Cat of the Month ~ April 2011
When a cat reaches water you expect it to be inquisitive, but to shy away from this unfamiliar medium. Not so with the Fishing Cat, one of several felines which are comfortable in and around water.
Fishing cats are found, not surprisingly, in a number of habitats with an expanse of water nearby. Densely vegetated areas along rivers and streams including marshes and mangrove swamps are typical environments. These cats are powerful swimmers, pushing themselves through the water with their hind feet. They wade and swim in shallow water (like the similar creature the Civet), hunting for a variety of aquatic prey, including fish, frogs and toads, snails and crustaceans.
They will also stalk, catch and eat small birds, mammals and snakes. A curious and unique feature of this cats hunting technique is to attract fish by lightly tapping the water’s surface with its paw, mimicking insect movements. Then, it dives into the water to catch the fish in its claws! It will also swim underwater to prey on ducks and other aquatic birds.
The Fishing Cat ~ Can grow to almost four feet in length
Photograph: Wikimedia Commons
As you can see the fishing cat is robustly built with a big, broad head and an elongated snout. The short, coarse fur is a dappled olive-grey in colour, and tinged with an orange to brown fleck. The body is covered in rows of dark brown spots and there are six to eight dark lines running from the forehead to the neck. Underneath the body is whitish and spotted.
The eyes of this cat have greenish irises, and the ears are rather short and rounded, with black exterior and prominent white spots in the middle. The legs are short (as is the tail) with the forelimbs having two distinct elbow bars. Their claw sheaths are short and incomplete, which prevents the claws from being fully retracted. The tail is less than half the head and body length, is thick, and has a series of incomplete rings with a black tip.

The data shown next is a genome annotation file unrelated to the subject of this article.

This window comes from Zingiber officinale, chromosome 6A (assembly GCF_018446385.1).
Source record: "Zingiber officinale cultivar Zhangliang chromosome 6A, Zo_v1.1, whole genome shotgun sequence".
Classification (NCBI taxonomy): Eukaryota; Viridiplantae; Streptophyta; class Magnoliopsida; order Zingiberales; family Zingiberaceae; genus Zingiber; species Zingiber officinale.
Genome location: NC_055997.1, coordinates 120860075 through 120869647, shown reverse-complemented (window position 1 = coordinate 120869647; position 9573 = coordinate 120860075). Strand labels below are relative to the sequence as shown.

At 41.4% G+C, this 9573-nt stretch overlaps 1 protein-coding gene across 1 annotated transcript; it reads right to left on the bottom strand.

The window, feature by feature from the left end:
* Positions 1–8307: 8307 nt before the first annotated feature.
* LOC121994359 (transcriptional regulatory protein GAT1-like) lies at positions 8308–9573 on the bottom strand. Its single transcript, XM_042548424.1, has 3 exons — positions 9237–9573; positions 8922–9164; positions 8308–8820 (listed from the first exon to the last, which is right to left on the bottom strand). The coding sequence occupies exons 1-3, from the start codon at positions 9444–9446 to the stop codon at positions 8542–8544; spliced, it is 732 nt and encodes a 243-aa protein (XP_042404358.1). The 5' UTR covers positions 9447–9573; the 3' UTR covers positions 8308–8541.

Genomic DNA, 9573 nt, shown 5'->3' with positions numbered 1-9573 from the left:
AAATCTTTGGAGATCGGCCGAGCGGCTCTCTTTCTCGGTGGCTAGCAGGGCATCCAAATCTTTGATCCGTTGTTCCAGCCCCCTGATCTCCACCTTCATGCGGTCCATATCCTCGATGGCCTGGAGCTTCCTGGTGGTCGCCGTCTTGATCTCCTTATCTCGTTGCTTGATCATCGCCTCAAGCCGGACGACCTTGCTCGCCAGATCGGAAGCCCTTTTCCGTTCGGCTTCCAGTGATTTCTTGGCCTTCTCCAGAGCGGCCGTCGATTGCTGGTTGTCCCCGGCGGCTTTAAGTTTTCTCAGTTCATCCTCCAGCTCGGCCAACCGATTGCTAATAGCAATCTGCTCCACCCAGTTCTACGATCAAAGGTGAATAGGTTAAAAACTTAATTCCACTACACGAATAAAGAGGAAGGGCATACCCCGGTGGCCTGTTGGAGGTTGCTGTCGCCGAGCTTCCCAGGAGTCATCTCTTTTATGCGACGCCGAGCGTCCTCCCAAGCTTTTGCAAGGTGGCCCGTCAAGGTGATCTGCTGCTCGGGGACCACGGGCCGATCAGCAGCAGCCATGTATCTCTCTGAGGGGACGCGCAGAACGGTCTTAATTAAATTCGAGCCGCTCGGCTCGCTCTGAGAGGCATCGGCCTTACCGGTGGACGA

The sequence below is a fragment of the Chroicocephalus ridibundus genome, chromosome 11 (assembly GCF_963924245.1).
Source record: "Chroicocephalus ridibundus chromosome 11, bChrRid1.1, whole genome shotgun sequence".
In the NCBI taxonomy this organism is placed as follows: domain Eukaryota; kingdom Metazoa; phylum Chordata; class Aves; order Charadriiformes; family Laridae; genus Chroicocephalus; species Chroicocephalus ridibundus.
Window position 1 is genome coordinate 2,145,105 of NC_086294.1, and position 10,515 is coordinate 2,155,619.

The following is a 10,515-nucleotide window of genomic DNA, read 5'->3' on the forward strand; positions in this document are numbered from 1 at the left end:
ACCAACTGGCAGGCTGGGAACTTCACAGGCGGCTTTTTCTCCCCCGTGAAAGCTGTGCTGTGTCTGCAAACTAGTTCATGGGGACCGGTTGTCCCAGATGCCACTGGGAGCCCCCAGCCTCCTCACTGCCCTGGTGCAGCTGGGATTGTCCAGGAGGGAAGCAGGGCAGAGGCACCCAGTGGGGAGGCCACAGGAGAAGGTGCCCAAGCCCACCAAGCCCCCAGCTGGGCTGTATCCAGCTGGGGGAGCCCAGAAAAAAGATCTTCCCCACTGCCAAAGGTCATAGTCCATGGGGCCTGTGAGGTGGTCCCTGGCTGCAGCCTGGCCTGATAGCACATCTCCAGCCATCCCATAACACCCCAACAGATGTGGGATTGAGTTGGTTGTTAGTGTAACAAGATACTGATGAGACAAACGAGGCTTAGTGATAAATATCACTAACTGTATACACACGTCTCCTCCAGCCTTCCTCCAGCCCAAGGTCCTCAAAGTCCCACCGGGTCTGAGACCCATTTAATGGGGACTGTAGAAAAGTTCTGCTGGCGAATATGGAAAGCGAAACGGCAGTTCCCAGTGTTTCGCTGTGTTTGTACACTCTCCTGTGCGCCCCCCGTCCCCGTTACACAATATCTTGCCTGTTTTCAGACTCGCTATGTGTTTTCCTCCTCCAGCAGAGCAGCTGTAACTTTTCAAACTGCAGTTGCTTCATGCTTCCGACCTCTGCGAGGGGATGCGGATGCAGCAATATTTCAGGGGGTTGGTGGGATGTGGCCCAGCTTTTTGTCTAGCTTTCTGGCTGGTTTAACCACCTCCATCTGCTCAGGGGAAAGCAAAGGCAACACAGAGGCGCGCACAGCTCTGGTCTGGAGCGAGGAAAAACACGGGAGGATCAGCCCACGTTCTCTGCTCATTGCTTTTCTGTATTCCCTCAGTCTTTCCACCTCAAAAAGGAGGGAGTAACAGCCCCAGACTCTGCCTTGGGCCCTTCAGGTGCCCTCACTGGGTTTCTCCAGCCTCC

The following video shows rare footage from the BBC Wildlife unit. Because of the large file size this is a remotely hosted file.
Prionailurus Viverrinus, in the Wild ~ Rare Footage from the BBC – Link to remote file
It is believed that Fishing Cats are able to breed all year round. When mating has occurred dens are sought out in dense shrubbery, in water sedge or reed beds, in hollow trees or in rocky crevices. In this protected and secluded location one to four, usually two, kittens are born after a 63 – 70 day gestation period.
Studies of captive fishing cats have shown that kittens weigh around 170 grams at birth. Their eyes are open by 16 days and the kittens are weaned between four and six months. However meat has been taken after eight weeks of life.
Kittens grow independent between 12 to 18 months and may be considered to be Adult at eight to nine months (weighing up to 25 pounds for males to about 15 pounds for females when fully grown). It is thought that in the wild the adult male may help with the care and supervision of the young, but this is unverified. So far captive individuals have lived to 12 years of age.
The Fishing Cat ~ Usually nocturnal it is rarely seen in the wild
The fishing cat’s general distribution is southwest India, Sri Lanka, countries of the southern Himalayas, Bangladesh, Vietnam, Thailand, Burma, China, and the Indonesian islands of Java and Sumatra. However, these cats are not found all throughout this broad area because of their habitat preferences of densely vegetated areas and near to a water course or lake.
Fishing cats are are listed as endangered on the IUCN’s Red List of Threatened Species (Appendix II of CITES). They are protected over most of their range, with the exceptions of Bhutan, Malaysia and Vietnam. However their population status overall is not known.
They are threatened by habitat loss (mainly Wetland destruction) and the threat of human hunting for food and fur. People have drained many wetland areas to make room for farmland and roads. Pollution from industries has poisoned rivers and streams where fishing cats once fed. However, fishing cats appear to do well in suburban habitats, so they may prove adaptable to human activities that some other species.